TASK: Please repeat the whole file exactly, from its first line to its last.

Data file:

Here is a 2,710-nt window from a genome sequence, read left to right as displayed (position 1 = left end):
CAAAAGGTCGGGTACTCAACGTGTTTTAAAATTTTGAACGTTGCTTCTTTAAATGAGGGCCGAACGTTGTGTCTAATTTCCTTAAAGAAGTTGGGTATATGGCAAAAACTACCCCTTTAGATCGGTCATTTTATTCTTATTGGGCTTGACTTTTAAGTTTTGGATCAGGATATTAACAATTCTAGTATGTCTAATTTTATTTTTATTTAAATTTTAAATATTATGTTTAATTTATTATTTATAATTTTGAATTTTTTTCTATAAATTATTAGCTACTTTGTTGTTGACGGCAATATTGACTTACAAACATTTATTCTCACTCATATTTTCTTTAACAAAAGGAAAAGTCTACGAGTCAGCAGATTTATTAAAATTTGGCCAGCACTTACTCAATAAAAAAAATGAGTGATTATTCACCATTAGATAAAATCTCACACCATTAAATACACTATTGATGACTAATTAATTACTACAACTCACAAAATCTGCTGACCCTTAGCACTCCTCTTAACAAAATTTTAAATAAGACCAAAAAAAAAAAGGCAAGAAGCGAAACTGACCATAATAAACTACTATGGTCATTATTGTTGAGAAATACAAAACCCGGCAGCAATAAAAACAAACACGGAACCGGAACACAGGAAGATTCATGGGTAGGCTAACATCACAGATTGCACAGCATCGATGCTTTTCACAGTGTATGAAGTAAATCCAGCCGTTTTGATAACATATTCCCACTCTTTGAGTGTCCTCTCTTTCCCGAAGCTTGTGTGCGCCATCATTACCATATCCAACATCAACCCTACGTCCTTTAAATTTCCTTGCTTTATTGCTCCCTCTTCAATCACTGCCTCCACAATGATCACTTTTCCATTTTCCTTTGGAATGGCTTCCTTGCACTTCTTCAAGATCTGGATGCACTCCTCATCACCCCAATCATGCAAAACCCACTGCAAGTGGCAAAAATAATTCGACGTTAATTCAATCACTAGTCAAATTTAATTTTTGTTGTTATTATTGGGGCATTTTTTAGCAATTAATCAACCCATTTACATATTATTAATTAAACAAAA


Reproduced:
Here is a 2,710-nt window from a genome sequence, read left to right as displayed (position 1 = left end):
CAAAAGGTCGGGTACTCAACGTGTTTTAAAATTTTGAACGTTGCTTCTTTAAATGAGGGCCGAACGTTGTGTCTAATTTCCTTAAAGAAGTTGGGTATATGGCAAAAACTACCCCTTTAGATCGGTCATTTTATTCTTATTGGGCTTGACTTTTAAGTTTTGGATCAGGATATTAACAATTCTAGTATGTCTAATTTTATTTTTATTTAAATTTTAAATATTATGTTTAATTTATTATTTATAATTTTGAATTTTTTTCTATAAATTATTAGCTACTTTGTTGTTGACGGCAATATTGACTTACAAACATTTATTCTCACTCATATTTTCTTTAACAAAAGGAAAAGTCTACGAGTCAGCAGATTTATTAAAATTTGGCCAGCACTTACTCAATAAAAAAAATGAGTGATTATTCACCATTAGATAAAATCTCACACCATTAAATACACTATTGATGACTAATTAATTACTACAACTCACAAAATCTGCTGACCCTTAGCACTCCTCTTAACAAAATTTTAAATAAGACCAAAAAAAAAAAGGCAAGAAGCGAAACTGACCATAATAAACTACTATGGTCATTATTGTTGAGAAATACAAAACCCGGCAGCAATAAAAACAAACACGGAACCGGAACACAGGAAGATTCATGGGTAGGCTAACATCACAGATTGCACAGCATCGATGCTTTTCACAGTGTATGAAGTAAATCCAGCCGTTTTGATAACATATTCCCACTCTTTGAGTGTCCTCTCTTTCCCGAAGCTTGTGTGCGCCATCATTACCATATCCAACATCAACCCTACGTCCTTTAAATTTCCTTGCTTTATTGCTCCCTCTTCAATCACTGCCTCCACAATGATCACTTTTCCATTTTCCTTTGGAATGGCTTCCTTGCACTTCTTCAAGATCTGGATGCACTCCTCATCACCCCAATCATGCAAAACCCACTGCAAGTGGCAAAAATAATTCGACGTTAATTCAATCACTAGTCAAATTTAATTTTTGTTGTTATTATTGGGGCATTTTTTAGCAATTAATCAACCCATTTACATATTATTAATTAAACAAAA